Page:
Histologically, MFS may exhibit various proportions of myxoid matrix with varied cellularity. Thus, it is suggested that MFS be subdivided into four  or three  grades according to the degree of cellularity, pleomorphism of the nucleus, and mitotic activity. Low-grade MFS shows a hypocellular to moderately cellular architecture with a prominent myxoid matrix. Tumor cells are fusiform, round, or stellate, with ill-defined, slightly eosinophilic cytoplasm and atypical, enlarged, hyperchromatic nuclei (Figure 5). Mitoses can only seldom be seen [1, 26]. Most of the tumors have stretched and curved capillaries, and the tumor cells tend to be located along the vessel periphery. Another finding worth mentioning is the presence of prominent elongated, curvilinear, thin-walled blood vessels with a perivascular condensation of tumor cells or inflammatory cells (mainly lymphocytes and plasma cells). Although magnetic resonance imaging and CT scans evidently make a great contribution to the visualization of malignant features, such as local tissue invasion, histopathological examination is recognized as the gold standard, for its capability to provide a definitive diagnosis . Immunohistochemically, low-grade MFS is generally positive for CD-34, vimentin , and sometimes for SMA and Ki-67 , while negative for S-100 protein. The histopathological findings of the present case were further consistent with a diagnosis of low-grade myxofibrosarcoma and immunoreactivity to vimentin and CD34, probably reflecting the tumor’s primitive fibroblastic nature.
Complete tumor resection with adequate resection margin remains the mainstay for treatment of MFS. The radiotherapy is applied only for recurrent, unresectable lesions or tumors with positive resection margins, to suppress local recurrence and the risk of histologic progression, especially for low-grade MFS. The value of chemotherapy in MFS is still an issue for open debate . Low-grade MFS is considered to have low malignancy, and rarely shows distant metastasis, implying a good short-term prognosis. The overall 5-year survival rate is 60% to 70% . However, the local recurrence rate of the low-grade type is as high (50% to 60%) as that of the high-grade type. It has continuity from low- to high-grade subdivision, showing low-grade areas in high-grade lesions, and a histologic progression of low- to high-grade tumors in recurrences, hence acquiring metastatic potential [15, 29]. Therefore, these patients should be placed under careful and long-term follow-up. Complete resection of the tumor was accomplished in our case and this patient showed no recurrence and metastasis three years after the operation.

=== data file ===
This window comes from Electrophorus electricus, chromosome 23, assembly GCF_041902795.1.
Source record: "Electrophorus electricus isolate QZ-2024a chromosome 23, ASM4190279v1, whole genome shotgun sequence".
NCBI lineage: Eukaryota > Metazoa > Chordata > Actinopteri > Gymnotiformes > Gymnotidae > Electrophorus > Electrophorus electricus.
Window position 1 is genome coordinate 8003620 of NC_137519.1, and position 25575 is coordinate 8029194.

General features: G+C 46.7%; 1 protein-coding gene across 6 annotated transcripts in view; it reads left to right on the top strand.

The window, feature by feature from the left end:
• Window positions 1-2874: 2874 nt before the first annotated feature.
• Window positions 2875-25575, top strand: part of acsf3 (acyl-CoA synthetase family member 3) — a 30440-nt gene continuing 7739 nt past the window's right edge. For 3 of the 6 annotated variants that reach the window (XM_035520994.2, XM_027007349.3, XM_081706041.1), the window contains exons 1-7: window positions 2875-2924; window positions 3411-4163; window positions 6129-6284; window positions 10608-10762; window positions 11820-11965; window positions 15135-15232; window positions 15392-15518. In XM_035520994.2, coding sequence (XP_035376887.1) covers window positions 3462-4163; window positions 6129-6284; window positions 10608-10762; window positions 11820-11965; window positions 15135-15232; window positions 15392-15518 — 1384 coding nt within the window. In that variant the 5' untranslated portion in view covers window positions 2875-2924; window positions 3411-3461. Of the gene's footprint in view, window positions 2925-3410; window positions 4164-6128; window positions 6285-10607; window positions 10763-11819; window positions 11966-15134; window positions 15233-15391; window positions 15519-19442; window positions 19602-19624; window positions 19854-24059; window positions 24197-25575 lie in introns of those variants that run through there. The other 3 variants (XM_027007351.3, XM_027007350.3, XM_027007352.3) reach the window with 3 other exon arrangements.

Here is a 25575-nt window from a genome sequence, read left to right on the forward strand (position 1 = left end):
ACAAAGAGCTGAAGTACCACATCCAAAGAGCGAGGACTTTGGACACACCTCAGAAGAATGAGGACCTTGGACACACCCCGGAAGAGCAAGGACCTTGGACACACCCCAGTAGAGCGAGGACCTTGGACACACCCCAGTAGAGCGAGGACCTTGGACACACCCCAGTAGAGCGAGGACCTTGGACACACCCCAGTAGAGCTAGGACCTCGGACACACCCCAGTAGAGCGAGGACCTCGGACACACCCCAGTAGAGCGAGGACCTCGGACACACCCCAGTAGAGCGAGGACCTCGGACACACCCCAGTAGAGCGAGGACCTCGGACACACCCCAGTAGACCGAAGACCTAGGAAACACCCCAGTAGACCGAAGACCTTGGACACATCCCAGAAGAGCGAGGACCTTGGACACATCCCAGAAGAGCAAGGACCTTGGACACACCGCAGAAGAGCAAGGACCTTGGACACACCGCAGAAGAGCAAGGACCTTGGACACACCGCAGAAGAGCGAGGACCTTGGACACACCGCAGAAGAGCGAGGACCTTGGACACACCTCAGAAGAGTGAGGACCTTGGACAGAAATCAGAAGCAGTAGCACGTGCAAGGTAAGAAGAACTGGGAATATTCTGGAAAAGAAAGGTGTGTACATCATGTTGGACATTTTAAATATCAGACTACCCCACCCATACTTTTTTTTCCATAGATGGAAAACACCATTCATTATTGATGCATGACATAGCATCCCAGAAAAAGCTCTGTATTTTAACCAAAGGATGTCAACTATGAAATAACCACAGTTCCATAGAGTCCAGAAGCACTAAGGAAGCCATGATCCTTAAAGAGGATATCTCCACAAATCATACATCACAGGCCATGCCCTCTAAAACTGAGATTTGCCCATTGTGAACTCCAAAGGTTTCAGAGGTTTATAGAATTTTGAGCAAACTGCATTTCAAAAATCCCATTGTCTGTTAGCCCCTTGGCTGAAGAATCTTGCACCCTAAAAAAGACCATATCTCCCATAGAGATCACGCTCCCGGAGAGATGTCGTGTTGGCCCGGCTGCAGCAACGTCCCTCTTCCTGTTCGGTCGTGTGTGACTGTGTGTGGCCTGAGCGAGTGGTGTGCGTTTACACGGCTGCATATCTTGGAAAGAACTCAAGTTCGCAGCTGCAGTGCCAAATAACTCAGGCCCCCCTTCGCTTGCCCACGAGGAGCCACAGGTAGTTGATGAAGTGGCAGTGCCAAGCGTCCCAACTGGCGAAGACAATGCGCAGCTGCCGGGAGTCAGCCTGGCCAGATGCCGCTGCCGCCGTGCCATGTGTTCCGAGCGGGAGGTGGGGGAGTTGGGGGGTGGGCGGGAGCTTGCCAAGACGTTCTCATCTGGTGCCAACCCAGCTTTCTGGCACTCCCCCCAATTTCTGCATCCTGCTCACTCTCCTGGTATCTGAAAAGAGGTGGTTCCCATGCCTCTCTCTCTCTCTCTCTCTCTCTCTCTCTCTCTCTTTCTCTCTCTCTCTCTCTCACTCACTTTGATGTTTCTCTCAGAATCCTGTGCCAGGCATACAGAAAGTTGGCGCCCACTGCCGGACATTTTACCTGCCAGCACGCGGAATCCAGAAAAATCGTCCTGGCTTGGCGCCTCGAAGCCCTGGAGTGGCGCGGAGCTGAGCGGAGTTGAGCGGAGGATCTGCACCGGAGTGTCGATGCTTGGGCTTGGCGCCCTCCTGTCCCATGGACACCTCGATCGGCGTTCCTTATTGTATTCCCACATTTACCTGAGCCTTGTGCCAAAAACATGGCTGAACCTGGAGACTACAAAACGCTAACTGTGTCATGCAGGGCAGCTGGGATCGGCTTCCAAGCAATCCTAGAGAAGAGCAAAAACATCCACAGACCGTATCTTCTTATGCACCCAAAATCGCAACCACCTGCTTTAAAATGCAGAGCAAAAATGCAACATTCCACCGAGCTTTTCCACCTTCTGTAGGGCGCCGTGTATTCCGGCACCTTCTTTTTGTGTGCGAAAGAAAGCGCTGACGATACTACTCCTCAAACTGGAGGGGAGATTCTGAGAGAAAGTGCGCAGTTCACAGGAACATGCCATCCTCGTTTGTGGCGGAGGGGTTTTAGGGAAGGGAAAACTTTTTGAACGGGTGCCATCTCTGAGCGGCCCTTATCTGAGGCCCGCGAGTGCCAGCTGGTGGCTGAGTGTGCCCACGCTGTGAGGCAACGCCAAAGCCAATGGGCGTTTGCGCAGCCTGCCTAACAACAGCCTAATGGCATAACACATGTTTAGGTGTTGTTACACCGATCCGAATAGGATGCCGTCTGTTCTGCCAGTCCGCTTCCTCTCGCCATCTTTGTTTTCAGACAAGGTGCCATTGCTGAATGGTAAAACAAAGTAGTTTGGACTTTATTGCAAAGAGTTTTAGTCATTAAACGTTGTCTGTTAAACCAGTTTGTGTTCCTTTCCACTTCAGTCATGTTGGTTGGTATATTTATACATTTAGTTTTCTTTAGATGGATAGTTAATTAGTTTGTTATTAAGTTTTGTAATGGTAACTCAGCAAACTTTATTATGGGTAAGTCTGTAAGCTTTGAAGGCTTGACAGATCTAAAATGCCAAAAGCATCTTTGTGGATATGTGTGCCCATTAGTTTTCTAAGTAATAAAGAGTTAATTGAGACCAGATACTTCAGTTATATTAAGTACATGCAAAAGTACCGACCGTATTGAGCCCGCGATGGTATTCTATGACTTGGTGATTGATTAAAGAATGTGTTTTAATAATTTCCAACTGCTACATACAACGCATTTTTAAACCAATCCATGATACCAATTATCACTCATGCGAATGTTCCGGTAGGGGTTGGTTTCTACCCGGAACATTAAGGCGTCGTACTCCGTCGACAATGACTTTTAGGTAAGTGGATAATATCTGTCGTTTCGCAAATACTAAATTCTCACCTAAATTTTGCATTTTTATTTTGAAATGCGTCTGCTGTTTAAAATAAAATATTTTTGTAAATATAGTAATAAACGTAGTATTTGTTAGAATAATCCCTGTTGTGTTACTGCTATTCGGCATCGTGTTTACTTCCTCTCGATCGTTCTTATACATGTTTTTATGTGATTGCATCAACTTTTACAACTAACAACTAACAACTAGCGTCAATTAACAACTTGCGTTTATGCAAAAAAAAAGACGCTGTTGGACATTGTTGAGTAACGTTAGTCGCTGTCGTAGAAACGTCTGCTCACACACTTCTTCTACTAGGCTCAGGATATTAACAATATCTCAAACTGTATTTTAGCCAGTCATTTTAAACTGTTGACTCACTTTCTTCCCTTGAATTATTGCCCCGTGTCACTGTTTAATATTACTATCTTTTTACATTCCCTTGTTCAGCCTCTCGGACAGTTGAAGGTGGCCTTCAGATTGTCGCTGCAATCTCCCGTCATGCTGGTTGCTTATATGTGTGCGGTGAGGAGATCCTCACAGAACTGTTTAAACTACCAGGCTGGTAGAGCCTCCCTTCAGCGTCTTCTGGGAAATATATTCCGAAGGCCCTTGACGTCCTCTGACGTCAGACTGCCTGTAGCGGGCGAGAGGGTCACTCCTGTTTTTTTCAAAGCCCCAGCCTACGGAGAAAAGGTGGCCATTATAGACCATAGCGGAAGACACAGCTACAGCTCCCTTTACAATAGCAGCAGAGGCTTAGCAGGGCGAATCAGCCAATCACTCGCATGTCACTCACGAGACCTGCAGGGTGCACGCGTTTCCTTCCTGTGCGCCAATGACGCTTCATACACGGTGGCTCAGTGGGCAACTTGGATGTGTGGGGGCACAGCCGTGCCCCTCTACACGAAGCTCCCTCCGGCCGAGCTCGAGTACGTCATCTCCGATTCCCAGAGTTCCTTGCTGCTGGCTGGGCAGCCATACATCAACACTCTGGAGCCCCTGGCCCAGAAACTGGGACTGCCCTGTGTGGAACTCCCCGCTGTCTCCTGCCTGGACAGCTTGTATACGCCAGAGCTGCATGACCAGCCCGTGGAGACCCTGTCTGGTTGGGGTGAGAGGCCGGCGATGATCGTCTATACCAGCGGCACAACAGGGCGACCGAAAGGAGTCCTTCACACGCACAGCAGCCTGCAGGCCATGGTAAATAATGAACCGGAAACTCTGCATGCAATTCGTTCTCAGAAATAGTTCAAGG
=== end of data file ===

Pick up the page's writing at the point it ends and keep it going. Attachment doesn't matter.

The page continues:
In summary, we report a rare case of MFS that generated from the sinus piriformis. Histopathological examination is the gold standard for offering a definitive diagnosis, and the prognosis is accurate after complete resection and careful surveillance. Local recurrence may occur generally with progression of the tumor stage and risk of later metastasis. In this case, the hypothesis that the tumor is recurrent may be reasonable because of the insufficient resection in the previous operation. This emphasizes the recurrent character of MFS and the importance of sufficient resection.
Written informed consent was obtained from the patient for publication of this case report and any accompanying images. A copy of the written consent is available for review by the editor-in-chief of this journal.
Zhu Qiubei and Lin Cheng should be regarded as co-first authors.